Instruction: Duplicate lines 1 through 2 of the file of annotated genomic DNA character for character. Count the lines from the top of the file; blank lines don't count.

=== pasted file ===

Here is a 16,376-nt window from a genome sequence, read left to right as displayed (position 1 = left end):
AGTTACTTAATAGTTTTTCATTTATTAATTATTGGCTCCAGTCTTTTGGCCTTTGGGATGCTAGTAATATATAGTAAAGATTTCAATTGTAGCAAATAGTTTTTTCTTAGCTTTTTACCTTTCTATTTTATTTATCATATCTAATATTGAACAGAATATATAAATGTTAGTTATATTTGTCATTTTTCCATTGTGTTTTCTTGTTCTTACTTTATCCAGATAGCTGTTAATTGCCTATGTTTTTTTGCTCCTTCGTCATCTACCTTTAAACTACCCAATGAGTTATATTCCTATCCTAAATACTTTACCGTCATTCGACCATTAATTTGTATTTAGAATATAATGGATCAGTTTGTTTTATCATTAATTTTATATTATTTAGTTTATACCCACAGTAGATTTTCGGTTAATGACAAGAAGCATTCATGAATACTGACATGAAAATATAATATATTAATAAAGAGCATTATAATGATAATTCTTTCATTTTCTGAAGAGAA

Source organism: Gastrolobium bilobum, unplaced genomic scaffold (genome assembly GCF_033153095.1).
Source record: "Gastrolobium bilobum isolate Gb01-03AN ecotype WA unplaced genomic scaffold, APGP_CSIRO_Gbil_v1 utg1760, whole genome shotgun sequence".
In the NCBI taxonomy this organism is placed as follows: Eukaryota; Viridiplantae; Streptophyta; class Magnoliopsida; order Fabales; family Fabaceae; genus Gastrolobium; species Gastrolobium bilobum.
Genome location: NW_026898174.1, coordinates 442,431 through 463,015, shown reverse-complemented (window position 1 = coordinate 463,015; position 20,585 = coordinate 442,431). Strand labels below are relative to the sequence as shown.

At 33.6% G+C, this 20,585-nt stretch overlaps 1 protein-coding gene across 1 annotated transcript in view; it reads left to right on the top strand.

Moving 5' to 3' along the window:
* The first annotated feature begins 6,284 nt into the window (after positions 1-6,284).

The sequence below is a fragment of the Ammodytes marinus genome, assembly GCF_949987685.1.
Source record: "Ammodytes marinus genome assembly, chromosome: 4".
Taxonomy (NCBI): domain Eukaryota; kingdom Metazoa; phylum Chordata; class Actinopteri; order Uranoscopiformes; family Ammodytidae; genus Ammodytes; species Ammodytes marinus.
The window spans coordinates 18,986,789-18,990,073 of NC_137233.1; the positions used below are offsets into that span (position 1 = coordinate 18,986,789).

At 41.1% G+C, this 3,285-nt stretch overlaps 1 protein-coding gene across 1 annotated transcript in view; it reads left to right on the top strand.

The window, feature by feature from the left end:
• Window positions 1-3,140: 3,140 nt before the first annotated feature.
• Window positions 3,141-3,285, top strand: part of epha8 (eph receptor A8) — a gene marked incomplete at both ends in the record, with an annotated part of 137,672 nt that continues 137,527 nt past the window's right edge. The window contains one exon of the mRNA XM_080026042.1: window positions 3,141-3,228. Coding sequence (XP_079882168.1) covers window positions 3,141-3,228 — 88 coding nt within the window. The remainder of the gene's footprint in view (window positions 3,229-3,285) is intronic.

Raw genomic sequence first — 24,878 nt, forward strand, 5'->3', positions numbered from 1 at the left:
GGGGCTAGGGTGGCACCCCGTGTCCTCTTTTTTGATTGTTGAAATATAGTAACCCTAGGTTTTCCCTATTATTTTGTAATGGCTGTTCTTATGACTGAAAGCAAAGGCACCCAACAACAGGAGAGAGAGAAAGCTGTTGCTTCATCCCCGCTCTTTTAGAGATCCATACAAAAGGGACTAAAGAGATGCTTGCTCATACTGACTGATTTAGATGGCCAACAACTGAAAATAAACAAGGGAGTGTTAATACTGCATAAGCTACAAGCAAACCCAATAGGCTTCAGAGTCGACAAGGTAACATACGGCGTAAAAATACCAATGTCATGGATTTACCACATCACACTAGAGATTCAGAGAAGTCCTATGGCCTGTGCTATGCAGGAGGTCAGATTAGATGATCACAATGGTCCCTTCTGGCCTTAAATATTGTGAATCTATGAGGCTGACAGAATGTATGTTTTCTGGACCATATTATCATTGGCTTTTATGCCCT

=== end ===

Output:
Here is a 16,376-nt window from a genome sequence, read left to right as displayed (position 1 = left end):
AGTTACTTAATAGTTTTTCATTTATTAATTATTGGCTCCAGTCTTTTGGCCTTTGGGATGCTAGTAATATATAGTAAAGATTTCAATTGTAGCAAATAGTTTTTTCTTAGCTTTTTACCTTTCTATTTTATTTATCATATCTAATATTGAACAGAATATATAAATGTTAGTTATATTTGTCATTTTTCCATTGTGTTTTCTTGTTCTTACTTTATCCAGATAGCTGTTAATTGCCTATGTTTTTTTGCTCCTTCGTCATCTACCTTTAAACTACCCAATGAGTTATATTCCTATCCTAAATACTTTACCGTCATTCGACCATTAATTTGTATTTAGAATATAATGGATCAGTTTGTTTTATCATTAATTTTATATTATTTAGTTTATACCCACAGTAGATTTTCGGTTAATGACAAGAAGCATTCATGAATACTGACATGAAAATATAATATATTAATAAAGAGCATTATAATGATAATTCTTTCATTTTCTGAAGAGAA